Simple Beef,Chicken, or Veggie Stock Recipe?

Posted on: Sun, 02/25/2007 - 12:36pm
Anonymous's picture
Anonymous (not verified)

Seems simple enough to make your own stocks, however,do you have to add veggies to beef or chicken to make a flavorful enough stock, or can you just boil beef soup bones and be done with it?
I don't want to add a bunch of ingredients for fear of putting something in it that 12 mo. old DS "might" have an unknown allergy to.
What do you all do for homemade stocks?
DS is allergic to peanut/egg/wheat/milk/soy/rye/banana

Posted on: Sun, 02/25/2007 - 12:52pm
krasota's picture
Joined: 04/24/2000 - 09:00

I make chicken carcass stock by just tossing a roasted chicken carcass into the stockpot and any frozen necks I have on hand . . . carrots, onions, celery, garlic, parsley, rosemary . . . no need to peel, just rinse and toss in. Cover with plenty of water. Bring to a boil, then simmer on low for a couple hours.
Making a chicken stock with just lemongrass and ginger is supposed to be really good, too.
I made a turkey stock this way after thanksgiving.
I've made veggie broths off and on, usually just the veggies listed above + herbs.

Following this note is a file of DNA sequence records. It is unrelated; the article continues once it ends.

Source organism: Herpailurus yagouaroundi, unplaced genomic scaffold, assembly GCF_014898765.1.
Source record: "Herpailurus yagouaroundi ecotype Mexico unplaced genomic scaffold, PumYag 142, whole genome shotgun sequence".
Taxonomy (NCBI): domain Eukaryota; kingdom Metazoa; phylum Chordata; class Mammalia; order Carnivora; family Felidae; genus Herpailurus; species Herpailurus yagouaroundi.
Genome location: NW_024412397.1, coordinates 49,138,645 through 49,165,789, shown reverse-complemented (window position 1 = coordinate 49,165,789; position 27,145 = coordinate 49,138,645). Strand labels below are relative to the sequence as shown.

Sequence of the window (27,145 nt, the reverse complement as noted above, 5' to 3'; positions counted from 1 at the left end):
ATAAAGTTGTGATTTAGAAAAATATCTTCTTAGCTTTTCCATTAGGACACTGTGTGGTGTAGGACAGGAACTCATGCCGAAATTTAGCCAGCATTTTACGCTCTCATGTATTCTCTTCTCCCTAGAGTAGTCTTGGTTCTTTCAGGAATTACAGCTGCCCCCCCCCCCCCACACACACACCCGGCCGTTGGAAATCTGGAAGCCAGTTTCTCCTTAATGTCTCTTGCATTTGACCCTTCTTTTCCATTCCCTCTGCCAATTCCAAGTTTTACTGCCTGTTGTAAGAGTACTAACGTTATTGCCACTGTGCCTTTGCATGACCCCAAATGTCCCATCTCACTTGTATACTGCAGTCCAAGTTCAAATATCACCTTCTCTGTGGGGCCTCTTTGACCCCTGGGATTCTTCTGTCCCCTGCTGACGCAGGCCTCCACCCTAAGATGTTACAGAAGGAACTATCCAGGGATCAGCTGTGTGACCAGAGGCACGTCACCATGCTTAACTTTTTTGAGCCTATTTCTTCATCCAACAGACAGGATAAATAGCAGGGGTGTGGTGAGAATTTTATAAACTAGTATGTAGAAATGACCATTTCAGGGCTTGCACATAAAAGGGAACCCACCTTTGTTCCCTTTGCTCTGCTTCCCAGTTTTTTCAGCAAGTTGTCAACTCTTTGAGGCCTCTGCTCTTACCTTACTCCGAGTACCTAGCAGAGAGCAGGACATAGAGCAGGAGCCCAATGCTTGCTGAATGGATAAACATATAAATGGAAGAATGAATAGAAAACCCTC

Posted on: Tue, 02/27/2007 - 12:03am
Donni's picture
Joined: 11/06/2000 - 09:00

I add onions, carrots, celery, parsley when making chicken or turkey broth. I leave out the celery when making beef broth. Be sure to cool, strain, chill and then remove the fat from the top.
For vegetable broth, I roast assorted veggies (carrots, onions, white potatoes, sweet potatoes, cauliflower, turnips, parsnips, eggplant) with a touch of olive oil @ 400

Posted on: Wed, 05/02/2007 - 8:58pm
anonymous's picture
Joined: 05/28/2009 - 16:42

You can also just put a raw whole chicken inthe pot, just barely cover with water, and simmer until done. Then remove the chicken and you have a pot of stock, as well as a poached chicken, which you can use for any recipe that calls for cooked chicken.

Posted on: Wed, 08/15/2007 - 4:56am
ijkchen's picture
Joined: 07/30/2007 - 09:00

If I can't get a bag of frozen chicken necks and backs or pork neck bones then I turn to frozen game hens. We usually don't eat whole roasted birds - my husband doesn't care too much for roasted white meat. Game hens are usually available in most stores, individually frozen. Makes 'em handy.
Beef all depends if you want arrow and gelatin. Roasting the bones brings out some caramelization. You'd get a little different flavor and darker color.
In a pinch I use Better than Bouillon which has very simple homemade style ingredients. My PA son has eaten it with no problems.

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